A decision this week by the California Court of Appeal reemphasizes why retaliation claims by whistleblowers (or by employees who complain of discrimination or statutory violations) can carry substantial risk for employers and must be handled very carefully. 

In Ohton v. California State University of San Diego, Case No. D053738 (January 12, 2010), the California court addressed the legal standard for determining a whistleblower's "good faith" in alleging misconduct. Cal State San Diego had rejected a strength and condition coach's claim of retaliation, in part on the ground that his initial complaint of misconduct was not made in good faith, being based on hearsay and subsequently fully refuted. The court's decision makes it extremely difficult to defend against retaliation claims by whistleblowers on the ground that the initial complaint of misconduct was not made in good faith.

The court held that the university was in error to reject the coach's claim of retaliation because his initial complaint of alleged misconduct was based on hearsay. The court stated that "[w]e disagree that a whistleblower's reliance on hearsay precludes a finding the complaint was a good faith protected disclosure. Improper governmental activity is frequently difficult to uncover and whistleblowers will often need to rely on hearsay evidence, in part out of the informants' fears of reprisals." The court also rejected the argument that the erroneous nature of the complaint established a lack of good faith. "Whether the disclosure is made in good faith is properly determined based on whether the complainant believed it was true or had reason to believe it was true at the time it was made." The court further held that the university's finding of a lack of good faith was inconsistent with its own investigator's determination that the coach was not being dishonest.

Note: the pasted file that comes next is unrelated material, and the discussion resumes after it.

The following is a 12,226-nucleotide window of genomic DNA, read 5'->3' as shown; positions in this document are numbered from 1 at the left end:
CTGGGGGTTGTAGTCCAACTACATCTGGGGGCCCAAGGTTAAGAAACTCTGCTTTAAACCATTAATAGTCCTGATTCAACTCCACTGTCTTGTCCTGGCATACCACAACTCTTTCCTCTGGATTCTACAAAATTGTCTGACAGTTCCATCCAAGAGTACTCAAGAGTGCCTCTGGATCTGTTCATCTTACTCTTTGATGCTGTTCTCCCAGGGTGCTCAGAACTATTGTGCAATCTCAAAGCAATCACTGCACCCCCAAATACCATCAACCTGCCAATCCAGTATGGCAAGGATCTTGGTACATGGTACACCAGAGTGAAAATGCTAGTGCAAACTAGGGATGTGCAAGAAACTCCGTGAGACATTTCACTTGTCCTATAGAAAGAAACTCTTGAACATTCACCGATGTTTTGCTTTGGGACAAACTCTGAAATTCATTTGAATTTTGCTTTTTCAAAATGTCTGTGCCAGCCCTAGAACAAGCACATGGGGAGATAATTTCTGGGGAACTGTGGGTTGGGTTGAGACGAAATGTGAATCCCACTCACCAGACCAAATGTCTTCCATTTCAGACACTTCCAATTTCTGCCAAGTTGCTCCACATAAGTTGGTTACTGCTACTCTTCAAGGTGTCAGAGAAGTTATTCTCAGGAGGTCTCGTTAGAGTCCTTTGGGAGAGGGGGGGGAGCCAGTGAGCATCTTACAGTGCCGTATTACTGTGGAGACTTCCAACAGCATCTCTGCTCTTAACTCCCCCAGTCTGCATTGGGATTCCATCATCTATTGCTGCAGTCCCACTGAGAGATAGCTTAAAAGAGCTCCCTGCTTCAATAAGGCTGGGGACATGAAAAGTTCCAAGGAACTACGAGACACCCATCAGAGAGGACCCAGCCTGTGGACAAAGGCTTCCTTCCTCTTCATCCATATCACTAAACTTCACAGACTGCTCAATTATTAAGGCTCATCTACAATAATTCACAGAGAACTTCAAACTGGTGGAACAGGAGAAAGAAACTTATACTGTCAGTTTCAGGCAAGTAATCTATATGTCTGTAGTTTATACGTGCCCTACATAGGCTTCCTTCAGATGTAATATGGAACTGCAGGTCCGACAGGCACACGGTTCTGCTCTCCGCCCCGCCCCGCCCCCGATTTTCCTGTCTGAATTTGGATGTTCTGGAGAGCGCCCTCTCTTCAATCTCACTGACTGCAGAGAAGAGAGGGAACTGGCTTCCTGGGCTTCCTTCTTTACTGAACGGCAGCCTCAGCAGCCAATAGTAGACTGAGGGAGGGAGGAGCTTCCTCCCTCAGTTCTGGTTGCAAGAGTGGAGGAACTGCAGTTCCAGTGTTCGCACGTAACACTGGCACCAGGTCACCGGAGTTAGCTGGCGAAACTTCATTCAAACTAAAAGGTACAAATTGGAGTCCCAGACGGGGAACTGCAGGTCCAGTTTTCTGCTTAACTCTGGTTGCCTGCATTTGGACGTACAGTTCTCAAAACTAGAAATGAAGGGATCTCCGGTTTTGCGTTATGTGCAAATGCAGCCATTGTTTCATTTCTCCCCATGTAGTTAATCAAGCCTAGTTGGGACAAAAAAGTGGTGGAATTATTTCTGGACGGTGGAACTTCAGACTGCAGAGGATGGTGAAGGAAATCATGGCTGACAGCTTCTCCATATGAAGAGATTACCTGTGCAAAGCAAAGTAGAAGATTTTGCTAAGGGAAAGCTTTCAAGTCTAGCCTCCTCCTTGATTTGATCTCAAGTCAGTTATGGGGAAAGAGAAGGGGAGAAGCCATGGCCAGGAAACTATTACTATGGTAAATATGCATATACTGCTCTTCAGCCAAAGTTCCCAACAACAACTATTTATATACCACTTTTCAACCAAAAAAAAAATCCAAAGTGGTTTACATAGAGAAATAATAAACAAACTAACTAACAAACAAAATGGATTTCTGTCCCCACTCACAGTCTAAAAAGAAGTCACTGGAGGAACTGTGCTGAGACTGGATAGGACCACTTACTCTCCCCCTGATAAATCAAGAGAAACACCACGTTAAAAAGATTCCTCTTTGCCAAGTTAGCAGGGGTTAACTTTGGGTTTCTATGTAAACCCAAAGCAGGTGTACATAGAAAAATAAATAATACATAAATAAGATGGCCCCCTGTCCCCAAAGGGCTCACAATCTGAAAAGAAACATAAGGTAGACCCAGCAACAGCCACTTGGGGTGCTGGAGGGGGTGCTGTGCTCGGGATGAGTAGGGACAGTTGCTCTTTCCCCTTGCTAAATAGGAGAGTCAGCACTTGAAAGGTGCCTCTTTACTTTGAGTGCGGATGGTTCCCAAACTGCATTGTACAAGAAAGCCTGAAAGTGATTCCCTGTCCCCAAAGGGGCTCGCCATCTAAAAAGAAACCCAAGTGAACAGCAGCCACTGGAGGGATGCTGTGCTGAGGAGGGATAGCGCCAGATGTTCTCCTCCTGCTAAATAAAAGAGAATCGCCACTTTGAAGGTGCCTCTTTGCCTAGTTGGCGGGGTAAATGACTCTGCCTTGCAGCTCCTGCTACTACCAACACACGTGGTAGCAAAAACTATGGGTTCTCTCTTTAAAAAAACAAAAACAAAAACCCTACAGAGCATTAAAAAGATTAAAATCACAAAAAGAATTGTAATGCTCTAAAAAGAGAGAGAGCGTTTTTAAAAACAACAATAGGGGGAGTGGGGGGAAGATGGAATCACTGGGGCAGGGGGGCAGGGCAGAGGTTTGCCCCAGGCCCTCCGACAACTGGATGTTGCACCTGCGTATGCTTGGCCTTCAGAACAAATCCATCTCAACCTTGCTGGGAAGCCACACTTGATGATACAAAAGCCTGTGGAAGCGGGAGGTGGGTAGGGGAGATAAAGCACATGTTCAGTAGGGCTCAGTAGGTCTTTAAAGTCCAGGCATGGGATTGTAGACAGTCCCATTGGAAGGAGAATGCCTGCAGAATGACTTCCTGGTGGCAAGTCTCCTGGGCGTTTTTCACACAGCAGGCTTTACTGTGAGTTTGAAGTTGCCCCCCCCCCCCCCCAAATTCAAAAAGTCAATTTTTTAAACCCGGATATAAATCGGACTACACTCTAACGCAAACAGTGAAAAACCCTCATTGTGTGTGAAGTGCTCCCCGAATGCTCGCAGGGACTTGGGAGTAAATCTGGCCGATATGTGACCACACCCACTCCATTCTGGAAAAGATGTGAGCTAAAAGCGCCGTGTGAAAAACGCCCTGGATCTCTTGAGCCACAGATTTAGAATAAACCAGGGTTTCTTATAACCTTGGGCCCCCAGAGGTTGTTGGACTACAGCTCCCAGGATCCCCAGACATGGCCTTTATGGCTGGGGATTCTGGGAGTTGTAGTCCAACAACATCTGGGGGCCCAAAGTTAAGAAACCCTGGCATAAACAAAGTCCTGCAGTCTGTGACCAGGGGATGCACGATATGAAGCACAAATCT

In conclusion, a defense that a complaint was not made in good faith because it was erroneous or not based on personal knowledge will likely fail. The decision this week also establishes why determining who will investigate a claim of retaliation is a significant act because the courts will likely react unfavorably to any perceived inconsistency between the investigators’ conclusions and the employer's final determination on the merits of the claim.

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